Northern Prairie Wildlife Research Center
We oven-dried each scat for 48 hours at 70 C (Potvin et al., 1988; Corbett, 1989) and recorded the dry mass. Each scat was washed separately with water using two 36-mesh/cm² sieves, and residues were air dried (Greenwood, 1981). We identified residues of hair, teeth, eggshell fragments, feathers, scales, plant material and exoskeletal parts to the lowest taxon possible. Hair was identified primarily by micro structure (Moore et al., 1974); swift fox hair was excluded from analyses when it occurred in trace amounts because we assumed it was ingested during grooming. Bird eggshell fragments were separated based on color and thickness. We categorized eggshells ≤0.15 mm thick as passerine and other small species, >0.15 mm to <0.20 mm as medium-sized birds and ≥0.20 mm as ring-necked pheasants (Phasianus colchicus) and other large-sized birds (Greenwood, 1981; Mallory and Weatherhead, 1990). Seeds were identified using reference collections and manuals (Martin and Barkley, 1961; Davis, 1993). Seeds that occurred in trace amounts were excluded from analysis and were not presented because ingestion was likely incidental to consuming other foods (e.g., seed-eating prey items). Grass in swift fox scats was excluded from the calculation of overall plant frequency and all other analyses because the nutritional value of grass in a carnivore diet is questionable (Fichter et al., 1955) and most often grass occurred in trace amounts. We followed Zumbaugh et al. (1985) in defining "remains of animals too large to be killed by swift foxes" as carrion and other animals as prey. We visually estimated the percent volume of each food item for each scat (Kitchen et al., 1999). Estimates of volume were only used to help us evaluate the importance of plants, as food or if ingestion was incidental to consumption of other prey. For example, a single sunflower seed shell versus ingestion of many seeds indicated by a high volume of shells in a scat.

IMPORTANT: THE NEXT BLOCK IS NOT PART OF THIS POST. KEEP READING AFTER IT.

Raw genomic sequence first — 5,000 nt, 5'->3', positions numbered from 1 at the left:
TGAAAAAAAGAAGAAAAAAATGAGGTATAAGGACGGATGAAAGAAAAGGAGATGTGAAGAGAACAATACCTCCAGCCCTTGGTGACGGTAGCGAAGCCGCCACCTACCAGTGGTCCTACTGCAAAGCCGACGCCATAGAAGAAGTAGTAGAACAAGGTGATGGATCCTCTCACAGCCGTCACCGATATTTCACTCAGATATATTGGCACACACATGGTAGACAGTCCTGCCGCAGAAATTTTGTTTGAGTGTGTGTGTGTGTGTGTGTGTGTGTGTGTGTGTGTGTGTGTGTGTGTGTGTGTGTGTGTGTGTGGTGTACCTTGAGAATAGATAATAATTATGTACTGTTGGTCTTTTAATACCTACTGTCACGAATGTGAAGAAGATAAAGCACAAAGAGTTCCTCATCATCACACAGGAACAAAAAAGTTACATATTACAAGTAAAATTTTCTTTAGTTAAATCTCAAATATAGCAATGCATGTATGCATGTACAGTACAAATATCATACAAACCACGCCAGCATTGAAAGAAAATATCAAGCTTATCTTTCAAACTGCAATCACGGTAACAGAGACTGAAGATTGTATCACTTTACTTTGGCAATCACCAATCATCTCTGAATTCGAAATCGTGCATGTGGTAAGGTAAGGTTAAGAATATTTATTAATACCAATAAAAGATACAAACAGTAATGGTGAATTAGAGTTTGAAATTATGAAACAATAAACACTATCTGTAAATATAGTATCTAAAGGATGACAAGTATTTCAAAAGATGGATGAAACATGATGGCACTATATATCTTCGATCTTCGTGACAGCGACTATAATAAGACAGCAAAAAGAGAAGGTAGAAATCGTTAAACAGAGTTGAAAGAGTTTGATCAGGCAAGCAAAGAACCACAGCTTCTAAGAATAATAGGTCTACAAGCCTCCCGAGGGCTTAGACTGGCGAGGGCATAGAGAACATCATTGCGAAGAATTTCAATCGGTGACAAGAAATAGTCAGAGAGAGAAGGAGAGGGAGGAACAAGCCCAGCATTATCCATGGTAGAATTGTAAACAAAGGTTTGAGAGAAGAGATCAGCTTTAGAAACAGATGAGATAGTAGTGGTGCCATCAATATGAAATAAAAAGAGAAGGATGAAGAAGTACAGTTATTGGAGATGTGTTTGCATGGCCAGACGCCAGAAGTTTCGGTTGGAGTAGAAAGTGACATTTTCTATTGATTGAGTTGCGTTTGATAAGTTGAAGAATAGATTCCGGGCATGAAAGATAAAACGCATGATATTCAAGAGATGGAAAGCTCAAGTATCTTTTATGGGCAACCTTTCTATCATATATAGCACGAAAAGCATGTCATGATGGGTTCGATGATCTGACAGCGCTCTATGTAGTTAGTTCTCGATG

Scats were separated by season into spring (1 March-30 May 1996), summer (1 June-31 August 1996), fall (1 September-31 October 1993) and early winter (1 December-31 December 1993). Samples from fall and early winter were combined for analysis (hereafter fall) because sample sizes were small and the early winter weather conditions were mild and similar to the fall collection period (National Oceanic and Atmospheric Administration, 1993).
We used frequency of occurrence to present our results. Food items found were recorded as present or absent. Using chi-square analyses (FREQ PROC, SAS Inst., Inc. 1990), we compared frequencies of occurrence of prey items between cropland and rangeland by season. When expected values were <5 we used Fisher exact tests to evaluate variation in frequency of occurrence (Steel and Torrie, 1980). We limited our comparisons to prey items that occurred in ≥10% of scats in either area during a season.
In 1996 from May through September we conducted monthly spotlight surveys using methods similar to Ralls and Eberhardt (1997). Two observers conducted surveys between 2300 and 0300 h, driving 10-25 km/h along the same routes used for collection of scats. We recorded observations of swift foxes and other carnivores, but also Ord's kangaroo rats (Dipodomys ordii), cottontail rabbits (Sylvilagus spp.) and black-tailed jackrabbits (Lepus californicus). We calculated the rates of observations of these potential prey species by study area using average number of individuals observed per surveyed route.